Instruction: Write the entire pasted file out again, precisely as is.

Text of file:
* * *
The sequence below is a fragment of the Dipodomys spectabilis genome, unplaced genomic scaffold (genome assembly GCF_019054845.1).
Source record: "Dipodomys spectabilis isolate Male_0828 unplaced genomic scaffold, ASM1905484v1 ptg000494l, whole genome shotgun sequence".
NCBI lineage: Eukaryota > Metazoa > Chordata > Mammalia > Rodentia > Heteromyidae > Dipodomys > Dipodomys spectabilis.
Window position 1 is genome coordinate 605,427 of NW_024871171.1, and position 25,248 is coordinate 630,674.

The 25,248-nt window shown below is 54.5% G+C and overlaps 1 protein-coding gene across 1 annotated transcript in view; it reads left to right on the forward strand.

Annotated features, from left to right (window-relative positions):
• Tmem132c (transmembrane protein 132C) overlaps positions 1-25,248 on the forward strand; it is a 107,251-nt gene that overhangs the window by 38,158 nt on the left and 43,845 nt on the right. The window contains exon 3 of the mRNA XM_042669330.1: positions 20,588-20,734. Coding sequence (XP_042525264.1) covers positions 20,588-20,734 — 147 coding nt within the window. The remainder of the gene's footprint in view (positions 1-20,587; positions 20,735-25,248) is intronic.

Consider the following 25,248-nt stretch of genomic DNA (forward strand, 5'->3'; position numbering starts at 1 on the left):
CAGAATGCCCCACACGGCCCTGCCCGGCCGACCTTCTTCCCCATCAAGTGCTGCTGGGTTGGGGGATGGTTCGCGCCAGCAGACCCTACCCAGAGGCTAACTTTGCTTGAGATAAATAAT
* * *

The sequence below is a fragment of the Dipodomys spectabilis genome, unplaced genomic scaffold (genome assembly GCF_019054845.1).
Source record: "Dipodomys spectabilis isolate Male_0828 unplaced genomic scaffold, ASM1905484v1 ptg000494l, whole genome shotgun sequence".
NCBI lineage: Eukaryota > Metazoa > Chordata > Mammalia > Rodentia > Heteromyidae > Dipodomys > Dipodomys spectabilis.
Window position 1 is genome coordinate 605,427 of NW_024871171.1, and position 25,248 is coordinate 630,674.

The 25,248-nt window shown below is 54.5% G+C and overlaps 1 protein-coding gene across 1 annotated transcript in view; it reads left to right on the forward strand.

Annotated features, from left to right (window-relative positions):
• Tmem132c (transmembrane protein 132C) overlaps positions 1-25,248 on the forward strand; it is a 107,251-nt gene that overhangs the window by 38,158 nt on the left and 43,845 nt on the right. The window contains exon 3 of the mRNA XM_042669330.1: positions 20,588-20,734. Coding sequence (XP_042525264.1) covers positions 20,588-20,734 — 147 coding nt within the window. The remainder of the gene's footprint in view (positions 1-20,587; positions 20,735-25,248) is intronic.

Consider the following 25,248-nt stretch of genomic DNA (forward strand, 5'->3'; position numbering starts at 1 on the left):
CAGAATGCCCCACACGGCCCTGCCCGGCCGACCTTCTTCCCCATCAAGTGCTGCTGGGTTGGGGGATGGTTCGCGCCAGCAGACCCTACCCAGAGGCTAACTTTGCTTGAGATAAATAAT